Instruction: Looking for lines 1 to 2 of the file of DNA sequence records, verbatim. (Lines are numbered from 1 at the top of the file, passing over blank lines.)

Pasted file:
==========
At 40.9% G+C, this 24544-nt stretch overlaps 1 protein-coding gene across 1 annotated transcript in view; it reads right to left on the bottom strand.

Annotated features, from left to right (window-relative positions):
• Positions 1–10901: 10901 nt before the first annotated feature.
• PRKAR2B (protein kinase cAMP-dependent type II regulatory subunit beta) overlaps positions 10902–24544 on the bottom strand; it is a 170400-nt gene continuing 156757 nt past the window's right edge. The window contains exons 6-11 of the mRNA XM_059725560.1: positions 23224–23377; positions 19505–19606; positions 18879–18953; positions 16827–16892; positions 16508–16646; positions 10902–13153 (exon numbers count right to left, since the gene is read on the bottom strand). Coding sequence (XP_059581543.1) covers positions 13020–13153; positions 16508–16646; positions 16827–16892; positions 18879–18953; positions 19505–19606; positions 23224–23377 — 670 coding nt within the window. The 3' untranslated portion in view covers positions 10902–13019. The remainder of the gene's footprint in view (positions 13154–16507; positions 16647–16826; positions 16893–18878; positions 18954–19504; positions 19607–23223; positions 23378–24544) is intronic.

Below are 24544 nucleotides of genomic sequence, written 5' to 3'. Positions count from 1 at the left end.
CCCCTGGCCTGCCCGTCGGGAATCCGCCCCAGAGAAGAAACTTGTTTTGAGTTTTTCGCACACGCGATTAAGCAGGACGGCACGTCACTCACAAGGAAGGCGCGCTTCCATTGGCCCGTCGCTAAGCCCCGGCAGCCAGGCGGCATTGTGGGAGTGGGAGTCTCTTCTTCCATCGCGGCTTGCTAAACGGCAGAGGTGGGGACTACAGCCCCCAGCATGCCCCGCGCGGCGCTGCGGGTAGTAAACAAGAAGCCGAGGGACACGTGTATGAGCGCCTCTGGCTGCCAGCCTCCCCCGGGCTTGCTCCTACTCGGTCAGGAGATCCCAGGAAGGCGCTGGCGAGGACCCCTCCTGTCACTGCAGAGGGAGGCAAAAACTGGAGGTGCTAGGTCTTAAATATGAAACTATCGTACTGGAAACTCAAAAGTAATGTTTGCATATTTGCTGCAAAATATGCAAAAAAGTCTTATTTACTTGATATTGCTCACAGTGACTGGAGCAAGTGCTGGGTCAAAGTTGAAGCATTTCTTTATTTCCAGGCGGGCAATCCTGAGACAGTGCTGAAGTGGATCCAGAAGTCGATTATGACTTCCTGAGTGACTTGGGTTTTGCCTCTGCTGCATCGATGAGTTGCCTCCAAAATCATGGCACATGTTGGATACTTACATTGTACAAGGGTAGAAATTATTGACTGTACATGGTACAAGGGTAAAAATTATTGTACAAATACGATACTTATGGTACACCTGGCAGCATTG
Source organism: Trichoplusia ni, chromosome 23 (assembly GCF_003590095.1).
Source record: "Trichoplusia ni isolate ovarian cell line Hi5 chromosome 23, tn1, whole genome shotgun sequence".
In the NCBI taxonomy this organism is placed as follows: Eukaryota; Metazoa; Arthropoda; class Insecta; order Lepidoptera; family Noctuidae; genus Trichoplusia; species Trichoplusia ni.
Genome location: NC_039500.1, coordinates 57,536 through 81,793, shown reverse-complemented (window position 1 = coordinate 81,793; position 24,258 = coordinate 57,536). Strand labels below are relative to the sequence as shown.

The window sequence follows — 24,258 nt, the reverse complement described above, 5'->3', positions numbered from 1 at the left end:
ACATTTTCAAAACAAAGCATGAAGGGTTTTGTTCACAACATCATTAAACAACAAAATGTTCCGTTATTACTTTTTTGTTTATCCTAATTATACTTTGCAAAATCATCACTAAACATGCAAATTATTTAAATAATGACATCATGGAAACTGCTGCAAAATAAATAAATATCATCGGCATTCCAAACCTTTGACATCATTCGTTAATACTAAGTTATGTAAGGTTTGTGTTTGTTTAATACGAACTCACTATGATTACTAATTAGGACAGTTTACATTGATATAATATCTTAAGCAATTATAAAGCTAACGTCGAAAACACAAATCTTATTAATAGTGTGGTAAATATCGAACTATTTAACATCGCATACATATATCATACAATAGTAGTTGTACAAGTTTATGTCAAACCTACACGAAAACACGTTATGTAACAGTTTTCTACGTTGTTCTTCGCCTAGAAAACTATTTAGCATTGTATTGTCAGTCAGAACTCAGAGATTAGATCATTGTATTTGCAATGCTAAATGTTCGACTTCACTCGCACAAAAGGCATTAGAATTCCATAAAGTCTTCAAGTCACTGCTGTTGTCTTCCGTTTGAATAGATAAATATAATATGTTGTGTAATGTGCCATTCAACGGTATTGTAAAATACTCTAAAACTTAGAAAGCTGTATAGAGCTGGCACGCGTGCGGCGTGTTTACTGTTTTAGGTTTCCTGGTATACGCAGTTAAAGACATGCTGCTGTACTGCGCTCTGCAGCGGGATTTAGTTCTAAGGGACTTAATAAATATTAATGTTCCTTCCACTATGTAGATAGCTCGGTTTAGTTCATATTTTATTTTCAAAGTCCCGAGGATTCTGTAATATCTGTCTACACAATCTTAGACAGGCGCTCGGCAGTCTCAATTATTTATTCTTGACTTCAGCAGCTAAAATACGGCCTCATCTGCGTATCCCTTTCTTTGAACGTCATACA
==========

At 40.9% G+C, this 24544-nt stretch overlaps 1 protein-coding gene across 1 annotated transcript in view; it reads right to left on the bottom strand.

Annotated features, from left to right (window-relative positions):